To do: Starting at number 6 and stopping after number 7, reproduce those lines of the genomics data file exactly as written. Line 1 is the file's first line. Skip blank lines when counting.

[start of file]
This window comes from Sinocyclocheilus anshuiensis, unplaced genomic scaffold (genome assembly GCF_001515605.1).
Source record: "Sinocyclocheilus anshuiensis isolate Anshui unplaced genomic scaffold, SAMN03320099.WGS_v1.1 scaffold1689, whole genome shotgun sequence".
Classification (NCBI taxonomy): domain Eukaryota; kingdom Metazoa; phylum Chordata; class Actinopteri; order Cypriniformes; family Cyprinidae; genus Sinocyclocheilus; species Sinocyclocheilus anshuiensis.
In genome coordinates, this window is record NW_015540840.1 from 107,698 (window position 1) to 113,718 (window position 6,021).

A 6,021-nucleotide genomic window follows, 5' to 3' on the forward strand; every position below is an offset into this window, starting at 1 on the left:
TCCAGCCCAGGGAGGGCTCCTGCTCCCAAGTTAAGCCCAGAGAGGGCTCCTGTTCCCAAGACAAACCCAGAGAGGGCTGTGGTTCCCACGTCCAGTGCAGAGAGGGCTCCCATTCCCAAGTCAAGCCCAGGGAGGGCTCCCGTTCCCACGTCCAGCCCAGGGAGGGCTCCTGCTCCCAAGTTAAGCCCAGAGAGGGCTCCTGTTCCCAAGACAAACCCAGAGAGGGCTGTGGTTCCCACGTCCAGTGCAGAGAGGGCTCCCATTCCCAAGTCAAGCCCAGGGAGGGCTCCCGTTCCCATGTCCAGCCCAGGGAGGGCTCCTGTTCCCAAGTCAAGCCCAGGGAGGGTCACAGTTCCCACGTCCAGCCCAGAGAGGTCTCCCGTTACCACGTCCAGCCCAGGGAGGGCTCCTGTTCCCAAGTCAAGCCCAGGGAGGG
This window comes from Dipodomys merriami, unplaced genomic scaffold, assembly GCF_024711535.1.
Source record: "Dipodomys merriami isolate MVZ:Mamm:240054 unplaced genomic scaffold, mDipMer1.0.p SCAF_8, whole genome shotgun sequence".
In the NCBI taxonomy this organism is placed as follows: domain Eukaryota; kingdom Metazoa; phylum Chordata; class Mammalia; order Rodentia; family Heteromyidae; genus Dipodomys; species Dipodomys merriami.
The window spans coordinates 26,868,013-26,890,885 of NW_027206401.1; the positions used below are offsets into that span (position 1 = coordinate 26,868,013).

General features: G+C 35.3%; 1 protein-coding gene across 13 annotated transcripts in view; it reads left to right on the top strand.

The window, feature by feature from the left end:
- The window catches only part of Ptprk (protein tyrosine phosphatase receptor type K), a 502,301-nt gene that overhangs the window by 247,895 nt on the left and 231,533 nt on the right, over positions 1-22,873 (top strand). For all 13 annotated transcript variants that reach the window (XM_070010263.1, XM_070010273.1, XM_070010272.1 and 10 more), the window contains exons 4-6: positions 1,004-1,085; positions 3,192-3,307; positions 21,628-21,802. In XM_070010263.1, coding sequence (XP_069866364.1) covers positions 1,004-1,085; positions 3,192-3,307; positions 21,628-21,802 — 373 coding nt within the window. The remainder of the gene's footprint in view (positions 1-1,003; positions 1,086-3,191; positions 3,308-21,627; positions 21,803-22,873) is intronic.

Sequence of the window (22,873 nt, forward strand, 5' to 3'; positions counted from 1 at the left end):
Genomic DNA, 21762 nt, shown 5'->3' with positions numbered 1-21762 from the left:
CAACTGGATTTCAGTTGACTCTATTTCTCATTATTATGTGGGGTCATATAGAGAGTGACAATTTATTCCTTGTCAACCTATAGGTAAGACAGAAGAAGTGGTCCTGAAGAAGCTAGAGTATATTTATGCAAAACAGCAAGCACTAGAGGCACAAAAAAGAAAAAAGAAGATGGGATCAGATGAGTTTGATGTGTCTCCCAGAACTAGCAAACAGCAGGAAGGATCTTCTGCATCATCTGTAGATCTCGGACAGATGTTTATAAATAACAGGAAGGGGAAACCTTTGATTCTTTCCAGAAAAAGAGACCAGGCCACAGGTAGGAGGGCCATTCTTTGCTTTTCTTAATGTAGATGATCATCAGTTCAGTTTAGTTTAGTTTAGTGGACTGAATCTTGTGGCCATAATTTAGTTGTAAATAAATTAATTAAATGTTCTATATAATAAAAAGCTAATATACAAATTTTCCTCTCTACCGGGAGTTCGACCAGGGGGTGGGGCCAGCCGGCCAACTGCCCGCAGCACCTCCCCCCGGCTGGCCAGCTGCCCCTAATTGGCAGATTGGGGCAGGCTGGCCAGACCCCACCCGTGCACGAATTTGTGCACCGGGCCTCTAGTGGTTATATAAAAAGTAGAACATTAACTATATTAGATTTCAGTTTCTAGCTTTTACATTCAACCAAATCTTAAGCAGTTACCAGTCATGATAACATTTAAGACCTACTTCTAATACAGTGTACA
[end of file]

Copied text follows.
TCCAGCCCAGGGAGGGCTCCTGCTCCCAAGTTAAGCCCAGAGAGGGCTCCTGTTCCCAAGACAAACCCAGAGAGGGCTGTGGTTCCCACGTCCAGTGCAGAGAGGGCTCCCATTCCCAAGTCAAGCCCAGGGAGGGCTCCCGTTCCCACGTCCAGCCCAGGGAGGGCTCCTGCTCCCAAGTTAAGCCCAGAGAGGGCTCCTGTTCCCAAGACAAACCCAGAGAGGGCTGTGGTTCCCACGTCCAGTGCAGAGAGGGCTCCCATTCCCAAGTCAAGCCCAGGGAGGGCTCCCGTTCCCATGTCCAGCCCAGGGAGGGCTCCTGTTCCCAAGTCAAGCCCAGGGAGGGTCACAGTTCCCACGTCCAGCCCAGAGAGGTCTCCCGTTACCACGTCCAGCCCAGGGAGGGCTCCTGTTCCCAAGTCAAGCCCAGGGAGGG
This window comes from Dipodomys merriami, unplaced genomic scaffold, assembly GCF_024711535.1.